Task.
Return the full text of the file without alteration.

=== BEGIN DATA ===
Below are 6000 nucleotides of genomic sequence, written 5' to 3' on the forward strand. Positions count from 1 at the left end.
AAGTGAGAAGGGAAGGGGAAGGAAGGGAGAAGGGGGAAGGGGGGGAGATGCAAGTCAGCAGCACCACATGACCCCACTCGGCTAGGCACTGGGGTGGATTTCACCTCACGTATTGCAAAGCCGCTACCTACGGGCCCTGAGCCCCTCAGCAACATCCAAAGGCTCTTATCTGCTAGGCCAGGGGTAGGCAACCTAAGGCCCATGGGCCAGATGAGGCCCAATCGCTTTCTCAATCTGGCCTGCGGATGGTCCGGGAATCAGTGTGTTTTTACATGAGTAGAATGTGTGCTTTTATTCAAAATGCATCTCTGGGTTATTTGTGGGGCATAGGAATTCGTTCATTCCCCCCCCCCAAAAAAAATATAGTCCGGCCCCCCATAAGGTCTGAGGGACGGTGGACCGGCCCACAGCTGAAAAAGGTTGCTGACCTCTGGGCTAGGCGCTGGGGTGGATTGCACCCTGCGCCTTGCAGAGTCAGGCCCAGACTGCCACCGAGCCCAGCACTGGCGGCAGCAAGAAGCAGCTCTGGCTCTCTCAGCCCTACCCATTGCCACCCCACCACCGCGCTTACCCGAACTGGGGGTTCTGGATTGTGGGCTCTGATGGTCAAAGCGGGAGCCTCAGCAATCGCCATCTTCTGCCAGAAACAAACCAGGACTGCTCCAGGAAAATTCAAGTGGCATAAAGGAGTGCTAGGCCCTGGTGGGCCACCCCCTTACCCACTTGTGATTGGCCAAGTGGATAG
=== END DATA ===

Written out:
Below are 6000 nucleotides of genomic sequence, written 5' to 3' on the forward strand. Positions count from 1 at the left end.
AAGTGAGAAGGGAAGGGGAAGGAAGGGAGAAGGGGGAAGGGGGGGAGATGCAAGTCAGCAGCACCACATGACCCCACTCGGCTAGGCACTGGGGTGGATTTCACCTCACGTATTGCAAAGCCGCTACCTACGGGCCCTGAGCCCCTCAGCAACATCCAAAGGCTCTTATCTGCTAGGCCAGGGGTAGGCAACCTAAGGCCCATGGGCCAGATGAGGCCCAATCGCTTTCTCAATCTGGCCTGCGGATGGTCCGGGAATCAGTGTGTTTTTACATGAGTAGAATGTGTGCTTTTATTCAAAATGCATCTCTGGGTTATTTGTGGGGCATAGGAATTCGTTCATTCCCCCCCCCCAAAAAAAATATAGTCCGGCCCCCCATAAGGTCTGAGGGACGGTGGACCGGCCCACAGCTGAAAAAGGTTGCTGACCTCTGGGCTAGGCGCTGGGGTGGATTGCACCCTGCGCCTTGCAGAGTCAGGCCCAGACTGCCACCGAGCCCAGCACTGGCGGCAGCAAGAAGCAGCTCTGGCTCTCTCAGCCCTACCCATTGCCACCCCACCACCGCGCTTACCCGAACTGGGGGTTCTGGATTGTGGGCTCTGATGGTCAAAGCGGGAGCCTCAGCAATCGCCATCTTCTGCCAGAAACAAACCAGGACTGCTCCAGGAAAATTCAAGTGGCATAAAGGAGTGCTAGGCCCTGGTGGGCCACCCCCTTACCCACTTGTGATTGGCCAAGTGGATAG